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Japanese people use 湯を沸かす instead of 水を沸かす to say "to boil water", is it an exception or a general rule? Do we use the word 冷水 to say "to cool down water" for example?

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One could safely say that it is a general rule.

We say 「湯{ゆ}を沸{わ}かす」 to mean "to boil (cold) water". The phrase does not mean "to boil water that is already hot" just because 「湯」 means "hot water" all by itself.

「湯」 is the result of boiling cold water, but saying 「水を沸かす」 is not nearly as common as saying 「湯を沸かす」.

The pattern here is:

「Finished Product + + Verb」

even though the finished product will not exist until the action described by the verb is completed.

Other examples:

・「ローストビーフを焼{や}く」 ("to make roastbeef"). Literally, "to roast roastbeef" even though what you roast (焼く) is raw beef. Illogical!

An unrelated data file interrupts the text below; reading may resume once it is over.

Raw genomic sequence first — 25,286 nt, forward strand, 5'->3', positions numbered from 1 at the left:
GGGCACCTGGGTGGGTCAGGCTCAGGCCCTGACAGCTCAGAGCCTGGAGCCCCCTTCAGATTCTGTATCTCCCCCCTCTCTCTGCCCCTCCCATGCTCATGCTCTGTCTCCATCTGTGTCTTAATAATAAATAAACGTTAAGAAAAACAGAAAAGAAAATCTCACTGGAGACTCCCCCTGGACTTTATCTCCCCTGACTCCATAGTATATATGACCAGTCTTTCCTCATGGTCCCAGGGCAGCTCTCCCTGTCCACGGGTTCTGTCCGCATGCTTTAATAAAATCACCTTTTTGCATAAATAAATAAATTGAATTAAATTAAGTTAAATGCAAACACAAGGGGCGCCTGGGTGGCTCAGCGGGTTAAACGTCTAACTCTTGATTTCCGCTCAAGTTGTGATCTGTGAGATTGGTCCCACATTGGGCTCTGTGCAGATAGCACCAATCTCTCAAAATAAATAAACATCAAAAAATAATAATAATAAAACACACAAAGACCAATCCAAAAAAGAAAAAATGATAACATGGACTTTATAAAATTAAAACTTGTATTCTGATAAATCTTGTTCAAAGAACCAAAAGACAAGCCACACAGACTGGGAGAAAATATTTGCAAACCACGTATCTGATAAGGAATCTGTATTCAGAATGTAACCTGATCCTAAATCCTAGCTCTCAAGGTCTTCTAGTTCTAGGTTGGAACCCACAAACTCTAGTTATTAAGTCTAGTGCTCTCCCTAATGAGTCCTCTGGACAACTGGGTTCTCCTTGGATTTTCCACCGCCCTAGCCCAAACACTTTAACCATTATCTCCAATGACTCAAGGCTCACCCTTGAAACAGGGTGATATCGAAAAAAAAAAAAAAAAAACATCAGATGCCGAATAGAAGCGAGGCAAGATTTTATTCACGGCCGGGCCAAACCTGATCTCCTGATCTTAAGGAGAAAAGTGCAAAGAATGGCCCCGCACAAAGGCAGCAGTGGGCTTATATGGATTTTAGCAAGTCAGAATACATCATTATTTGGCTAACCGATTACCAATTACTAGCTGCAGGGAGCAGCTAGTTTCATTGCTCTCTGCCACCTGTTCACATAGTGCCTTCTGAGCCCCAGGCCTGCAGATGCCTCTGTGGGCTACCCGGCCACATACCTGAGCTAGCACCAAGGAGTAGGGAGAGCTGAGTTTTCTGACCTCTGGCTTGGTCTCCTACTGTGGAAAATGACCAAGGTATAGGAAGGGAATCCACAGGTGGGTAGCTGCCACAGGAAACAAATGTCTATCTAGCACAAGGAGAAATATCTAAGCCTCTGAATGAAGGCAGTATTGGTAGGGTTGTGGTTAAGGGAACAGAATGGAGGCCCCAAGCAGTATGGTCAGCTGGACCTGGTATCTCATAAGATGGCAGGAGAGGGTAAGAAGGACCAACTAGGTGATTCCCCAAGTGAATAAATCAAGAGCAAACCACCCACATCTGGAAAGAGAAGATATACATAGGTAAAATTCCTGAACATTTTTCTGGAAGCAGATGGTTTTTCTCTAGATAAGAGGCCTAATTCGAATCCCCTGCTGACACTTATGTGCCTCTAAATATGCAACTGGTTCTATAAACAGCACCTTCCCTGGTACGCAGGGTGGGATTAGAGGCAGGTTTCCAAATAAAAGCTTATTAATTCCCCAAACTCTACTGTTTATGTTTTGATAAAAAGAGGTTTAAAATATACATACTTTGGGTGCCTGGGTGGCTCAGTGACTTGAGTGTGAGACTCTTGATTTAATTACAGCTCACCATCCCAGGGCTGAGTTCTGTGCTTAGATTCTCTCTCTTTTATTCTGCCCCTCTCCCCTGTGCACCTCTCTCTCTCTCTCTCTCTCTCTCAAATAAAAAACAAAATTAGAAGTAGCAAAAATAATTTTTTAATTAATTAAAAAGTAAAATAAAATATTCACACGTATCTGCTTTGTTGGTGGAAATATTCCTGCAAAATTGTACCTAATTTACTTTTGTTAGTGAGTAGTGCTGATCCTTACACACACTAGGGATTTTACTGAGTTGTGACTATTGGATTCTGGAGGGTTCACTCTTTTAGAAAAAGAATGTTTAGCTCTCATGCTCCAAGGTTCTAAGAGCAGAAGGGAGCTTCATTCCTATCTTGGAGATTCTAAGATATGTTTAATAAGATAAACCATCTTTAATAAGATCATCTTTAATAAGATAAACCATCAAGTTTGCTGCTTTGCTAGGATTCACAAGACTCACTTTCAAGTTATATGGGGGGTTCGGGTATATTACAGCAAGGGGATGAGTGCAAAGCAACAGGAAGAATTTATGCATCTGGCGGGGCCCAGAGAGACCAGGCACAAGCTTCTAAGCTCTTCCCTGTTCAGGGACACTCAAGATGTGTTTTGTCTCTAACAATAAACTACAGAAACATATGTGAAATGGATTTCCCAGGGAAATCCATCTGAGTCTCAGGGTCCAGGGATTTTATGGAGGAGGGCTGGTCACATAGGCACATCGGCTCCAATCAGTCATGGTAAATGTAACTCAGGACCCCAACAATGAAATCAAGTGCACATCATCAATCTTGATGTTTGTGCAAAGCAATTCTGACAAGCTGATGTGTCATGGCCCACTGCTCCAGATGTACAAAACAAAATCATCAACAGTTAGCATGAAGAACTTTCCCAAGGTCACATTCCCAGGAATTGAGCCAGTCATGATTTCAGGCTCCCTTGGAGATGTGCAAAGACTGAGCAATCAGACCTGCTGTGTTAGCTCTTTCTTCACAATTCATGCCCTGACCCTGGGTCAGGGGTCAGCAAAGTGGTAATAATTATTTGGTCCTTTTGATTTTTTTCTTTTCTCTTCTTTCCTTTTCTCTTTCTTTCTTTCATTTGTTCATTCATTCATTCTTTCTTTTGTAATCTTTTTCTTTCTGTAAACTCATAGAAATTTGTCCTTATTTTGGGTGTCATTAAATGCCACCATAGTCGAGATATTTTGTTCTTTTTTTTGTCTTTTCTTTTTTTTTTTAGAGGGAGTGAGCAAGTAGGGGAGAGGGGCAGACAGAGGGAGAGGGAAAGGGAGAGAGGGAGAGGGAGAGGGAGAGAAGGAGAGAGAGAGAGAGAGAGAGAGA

・「穴{あな}を掘{ほ}る」 ("to dig a hole"). Same in English, sort of. Why dig (掘る) if there is already a hole? What you are digging is the earth.

・「ツルを折{お}る」 ("to make a crane (in origami)") What you really fold (折る) is plain paper, not a crane.

・「シチューを煮{に}る」 ("to make stew") Why boil (煮る) stew? What you actually boil are the ingredients. Weird.

・「もちをつく」 ("to make mochi") What you pound (つく) is steamed mochi rice and not mochi itself! Gimme a break!

Do we use the word 冷水{れいすい} to say "to cool down water" for example?

No, 「冷水」 can only mean "cold water". "To cool down water" would be 「水{みず}を冷{ひ}やす」.

  • Thanks. I have accepted your answer since it's already satisfying, but I would want to ask if you have in mind cases like 湯を沸かす where the English equivalent doesn't use the finished product? – Jirei Jul 27 '18 at 12:04

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